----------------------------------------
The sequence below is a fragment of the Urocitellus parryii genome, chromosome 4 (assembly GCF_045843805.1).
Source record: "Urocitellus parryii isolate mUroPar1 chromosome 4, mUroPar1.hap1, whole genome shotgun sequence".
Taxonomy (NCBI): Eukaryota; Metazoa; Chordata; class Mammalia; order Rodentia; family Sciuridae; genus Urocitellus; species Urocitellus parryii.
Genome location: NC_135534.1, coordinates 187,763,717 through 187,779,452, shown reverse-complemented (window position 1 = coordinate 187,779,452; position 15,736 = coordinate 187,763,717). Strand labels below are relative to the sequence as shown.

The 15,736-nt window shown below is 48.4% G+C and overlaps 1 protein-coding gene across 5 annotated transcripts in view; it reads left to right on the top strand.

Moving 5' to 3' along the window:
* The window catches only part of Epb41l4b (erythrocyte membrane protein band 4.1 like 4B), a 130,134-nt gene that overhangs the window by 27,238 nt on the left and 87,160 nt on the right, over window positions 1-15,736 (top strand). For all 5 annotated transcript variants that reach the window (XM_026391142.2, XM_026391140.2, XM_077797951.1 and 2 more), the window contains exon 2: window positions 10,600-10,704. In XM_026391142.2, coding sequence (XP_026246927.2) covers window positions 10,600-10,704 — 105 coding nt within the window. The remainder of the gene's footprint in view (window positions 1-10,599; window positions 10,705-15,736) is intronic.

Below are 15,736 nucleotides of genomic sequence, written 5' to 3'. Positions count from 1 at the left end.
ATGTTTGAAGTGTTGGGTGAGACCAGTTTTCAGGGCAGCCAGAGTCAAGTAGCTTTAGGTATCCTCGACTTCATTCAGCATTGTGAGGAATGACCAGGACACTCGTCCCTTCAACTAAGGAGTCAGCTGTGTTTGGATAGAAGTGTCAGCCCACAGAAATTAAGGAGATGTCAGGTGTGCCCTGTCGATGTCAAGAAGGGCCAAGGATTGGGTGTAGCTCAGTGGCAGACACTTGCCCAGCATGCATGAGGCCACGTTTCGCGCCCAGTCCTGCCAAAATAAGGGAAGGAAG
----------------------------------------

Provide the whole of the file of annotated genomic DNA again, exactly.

The sequence below is a fragment of the Urocitellus parryii genome, chromosome 4 (assembly GCF_045843805.1).
Source record: "Urocitellus parryii isolate mUroPar1 chromosome 4, mUroPar1.hap1, whole genome shotgun sequence".
Taxonomy (NCBI): Eukaryota; Metazoa; Chordata; class Mammalia; order Rodentia; family Sciuridae; genus Urocitellus; species Urocitellus parryii.
Genome location: NC_135534.1, coordinates 187,763,717 through 187,779,452, shown reverse-complemented (window position 1 = coordinate 187,779,452; position 15,736 = coordinate 187,763,717). Strand labels below are relative to the sequence as shown.

The 15,736-nt window shown below is 48.4% G+C and overlaps 1 protein-coding gene across 5 annotated transcripts in view; it reads left to right on the top strand.

Moving 5' to 3' along the window:
* The window catches only part of Epb41l4b (erythrocyte membrane protein band 4.1 like 4B), a 130,134-nt gene that overhangs the window by 27,238 nt on the left and 87,160 nt on the right, over window positions 1-15,736 (top strand). For all 5 annotated transcript variants that reach the window (XM_026391142.2, XM_026391140.2, XM_077797951.1 and 2 more), the window contains exon 2: window positions 10,600-10,704. In XM_026391142.2, coding sequence (XP_026246927.2) covers window positions 10,600-10,704 — 105 coding nt within the window. The remainder of the gene's footprint in view (window positions 1-10,599; window positions 10,705-15,736) is intronic.

Below are 15,736 nucleotides of genomic sequence, written 5' to 3'. Positions count from 1 at the left end.
ATGTTTGAAGTGTTGGGTGAGACCAGTTTTCAGGGCAGCCAGAGTCAAGTAGCTTTAGGTATCCTCGACTTCATTCAGCATTGTGAGGAATGACCAGGACACTCGTCCCTTCAACTAAGGAGTCAGCTGTGTTTGGATAGAAGTGTCAGCCCACAGAAATTAAGGAGATGTCAGGTGTGCCCTGTCGATGTCAAGAAGGGCCAAGGATTGGGTGTAGCTCAGTGGCAGACACTTGCCCAGCATGCATGAGGCCACGTTTCGCGCCCAGTCCTGCCAAAATAAGGGAAGGAAG